In the 2016 election the Council rushed to put a road repair and maintenance half-cent sales tax before voters who enthusiastically passed the ballot measure. They may decide whether to tax themselves another half-cent this November, with the revenues to be used on a variety of city expenses, including police salaries.

During Kilger’s time here, Martinez and Contra Costa County have had lengthy discussions not only to keep the county’s administration offices in the city’s downtown but to have the current towering building replaced by a streamlined four-story structure with additional parking.  

Kilger also has been here for the dissolution of the Martinez-Pleasant Hill Joint Facilities Agency, the city’s lease with the Martinez Clippers baseball club, continuing homelessness issues, as well as labor, staffing and budget matters.

“My job was to make sure that it was handled, regardless of other pressing issues that needed to be dealt with,” he said. “I credit the Council with making the decision to hire an experienced city manager, whether it was me or someone else. The average person does not understand how complicated it is to run a city, regardless of the size.

“Of course, the credit for our successes must go to the excellent and talented staff that I was very fortunate to have working for me: Mike Chandler, Anne Cardwell, Christina Ratcliffe, Rica Guidry, Bob Cellini, Tim Tucker and others, who never said, ‘It couldn’t be done,’” Kilger said.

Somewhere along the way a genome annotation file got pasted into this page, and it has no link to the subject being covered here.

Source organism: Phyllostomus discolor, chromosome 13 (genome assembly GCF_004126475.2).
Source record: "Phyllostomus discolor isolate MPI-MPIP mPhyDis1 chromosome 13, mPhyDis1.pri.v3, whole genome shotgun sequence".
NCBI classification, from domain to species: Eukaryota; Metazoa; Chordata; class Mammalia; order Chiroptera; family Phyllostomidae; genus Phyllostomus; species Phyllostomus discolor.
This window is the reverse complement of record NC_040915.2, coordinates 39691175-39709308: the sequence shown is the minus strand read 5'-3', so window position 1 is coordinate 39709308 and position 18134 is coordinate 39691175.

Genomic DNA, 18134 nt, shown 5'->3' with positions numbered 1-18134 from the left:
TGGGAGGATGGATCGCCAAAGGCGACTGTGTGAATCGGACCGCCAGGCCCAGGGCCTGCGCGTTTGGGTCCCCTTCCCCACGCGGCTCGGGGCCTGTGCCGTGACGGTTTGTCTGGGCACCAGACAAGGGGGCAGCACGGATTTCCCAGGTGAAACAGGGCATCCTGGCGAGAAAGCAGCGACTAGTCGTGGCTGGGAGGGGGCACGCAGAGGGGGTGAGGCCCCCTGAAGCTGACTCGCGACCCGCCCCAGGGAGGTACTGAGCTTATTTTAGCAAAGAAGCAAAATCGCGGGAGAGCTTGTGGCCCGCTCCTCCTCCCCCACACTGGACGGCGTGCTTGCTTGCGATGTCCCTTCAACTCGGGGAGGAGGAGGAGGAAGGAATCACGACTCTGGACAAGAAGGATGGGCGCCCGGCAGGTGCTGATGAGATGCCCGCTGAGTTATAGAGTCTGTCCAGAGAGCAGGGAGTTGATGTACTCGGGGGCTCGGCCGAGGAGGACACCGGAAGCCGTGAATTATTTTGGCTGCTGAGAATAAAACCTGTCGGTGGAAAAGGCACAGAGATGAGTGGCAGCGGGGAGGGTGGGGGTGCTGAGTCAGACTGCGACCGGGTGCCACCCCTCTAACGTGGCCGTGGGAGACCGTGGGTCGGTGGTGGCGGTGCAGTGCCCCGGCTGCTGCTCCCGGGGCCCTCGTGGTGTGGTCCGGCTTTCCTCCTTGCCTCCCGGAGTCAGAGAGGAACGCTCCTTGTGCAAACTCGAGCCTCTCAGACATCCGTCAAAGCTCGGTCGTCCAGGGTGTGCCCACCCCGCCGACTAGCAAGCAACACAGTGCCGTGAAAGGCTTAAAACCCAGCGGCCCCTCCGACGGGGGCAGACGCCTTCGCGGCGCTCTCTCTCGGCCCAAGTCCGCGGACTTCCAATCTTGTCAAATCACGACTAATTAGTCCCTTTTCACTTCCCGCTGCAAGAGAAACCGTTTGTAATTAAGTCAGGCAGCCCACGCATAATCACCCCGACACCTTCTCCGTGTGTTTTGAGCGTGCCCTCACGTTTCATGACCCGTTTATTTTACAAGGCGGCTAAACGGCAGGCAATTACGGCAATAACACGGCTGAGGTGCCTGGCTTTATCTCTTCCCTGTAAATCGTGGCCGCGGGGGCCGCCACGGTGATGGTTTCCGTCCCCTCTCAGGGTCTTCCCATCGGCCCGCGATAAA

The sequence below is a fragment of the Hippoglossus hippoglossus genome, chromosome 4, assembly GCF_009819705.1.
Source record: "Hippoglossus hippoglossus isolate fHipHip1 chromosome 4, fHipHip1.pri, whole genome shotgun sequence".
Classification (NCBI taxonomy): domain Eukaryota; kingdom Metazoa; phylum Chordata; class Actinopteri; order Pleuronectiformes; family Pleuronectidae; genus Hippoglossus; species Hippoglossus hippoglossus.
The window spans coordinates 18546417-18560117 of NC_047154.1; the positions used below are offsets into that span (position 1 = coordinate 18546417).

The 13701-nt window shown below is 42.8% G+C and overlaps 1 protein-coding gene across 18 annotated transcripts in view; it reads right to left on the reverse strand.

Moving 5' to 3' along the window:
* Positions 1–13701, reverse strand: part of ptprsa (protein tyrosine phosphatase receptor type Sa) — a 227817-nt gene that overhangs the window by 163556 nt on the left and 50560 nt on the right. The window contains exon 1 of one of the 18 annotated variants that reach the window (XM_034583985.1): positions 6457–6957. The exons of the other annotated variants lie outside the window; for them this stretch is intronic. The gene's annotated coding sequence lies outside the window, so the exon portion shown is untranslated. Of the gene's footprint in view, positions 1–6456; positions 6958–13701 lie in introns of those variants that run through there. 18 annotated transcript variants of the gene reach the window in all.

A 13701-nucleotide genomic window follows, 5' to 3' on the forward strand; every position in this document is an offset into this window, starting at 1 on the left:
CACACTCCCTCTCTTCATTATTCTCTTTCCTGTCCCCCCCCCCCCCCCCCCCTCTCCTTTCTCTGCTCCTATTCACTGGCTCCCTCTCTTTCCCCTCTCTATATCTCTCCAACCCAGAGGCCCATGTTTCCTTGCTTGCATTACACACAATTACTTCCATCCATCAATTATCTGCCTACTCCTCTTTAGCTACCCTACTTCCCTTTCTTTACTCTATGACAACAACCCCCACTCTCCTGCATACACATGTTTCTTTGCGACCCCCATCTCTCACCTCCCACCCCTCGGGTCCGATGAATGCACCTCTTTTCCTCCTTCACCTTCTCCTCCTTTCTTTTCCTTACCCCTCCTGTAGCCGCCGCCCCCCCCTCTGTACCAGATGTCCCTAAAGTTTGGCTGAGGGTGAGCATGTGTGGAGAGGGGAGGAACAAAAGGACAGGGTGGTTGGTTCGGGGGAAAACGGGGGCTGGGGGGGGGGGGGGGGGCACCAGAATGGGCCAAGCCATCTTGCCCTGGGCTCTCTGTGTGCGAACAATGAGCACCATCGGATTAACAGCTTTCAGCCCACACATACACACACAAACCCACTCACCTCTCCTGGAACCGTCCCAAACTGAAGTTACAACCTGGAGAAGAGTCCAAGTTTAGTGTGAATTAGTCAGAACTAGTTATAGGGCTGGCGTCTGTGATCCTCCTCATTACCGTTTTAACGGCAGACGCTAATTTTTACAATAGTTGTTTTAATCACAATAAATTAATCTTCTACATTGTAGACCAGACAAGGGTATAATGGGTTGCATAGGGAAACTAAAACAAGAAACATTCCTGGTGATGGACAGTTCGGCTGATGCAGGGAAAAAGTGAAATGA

“Actually, I was amazed at what we were able to accomplish in such short timeframes and under very hectic, politically charged environments. We also received excellent advice and assistance from our city attorneys, Walter-Pistole.”

Under Kilger’s guidance and with Council authorization, the city has examined how it is organized. Besides moving toward greater efficiency through technology, the city is making changes to bolster its Community and Economic Development Department and is looking at ways to adjust its Public Works Department to assure citizens’ services aren’t interrupted.

“Step by step over the last two years, the improvements I have sought, the Council has supported,” he said.

But the job isn’t over yet.

“Keep in mind, I’m around for another six months, so I am not ready to list my final accomplishments and ride off into the sunset,” Kilger said.

In fact, the city manager has a full plate – completion of the General Plan update, the water rate study, the Fiscal Year 2017-18 budget audit, several major capital improvement projects and the dissolution of the Joint Facilities Agency through negotiations with the California Public Employees Retirement Service, Internal Revenue Service and Social Security.

Also on his “to-do list” are initiation of the State Trust Land Use Plan for the Martinez Marina; installation of the Finance Budget module; expansion of the Martinez Coordinated Outreach, Referral, Engagement (C.O.R.E.) program to build trust with the homeless population and encourage them to use available programs that could lead them to permanent housing; adoption of the city’s cannabis program ordinance; complete the re-use of the former Southern Pacific Railroad Depot; and the purchase the remaining portion of Parking Lot 4, converting it to parking and finding places for former tenants to lease.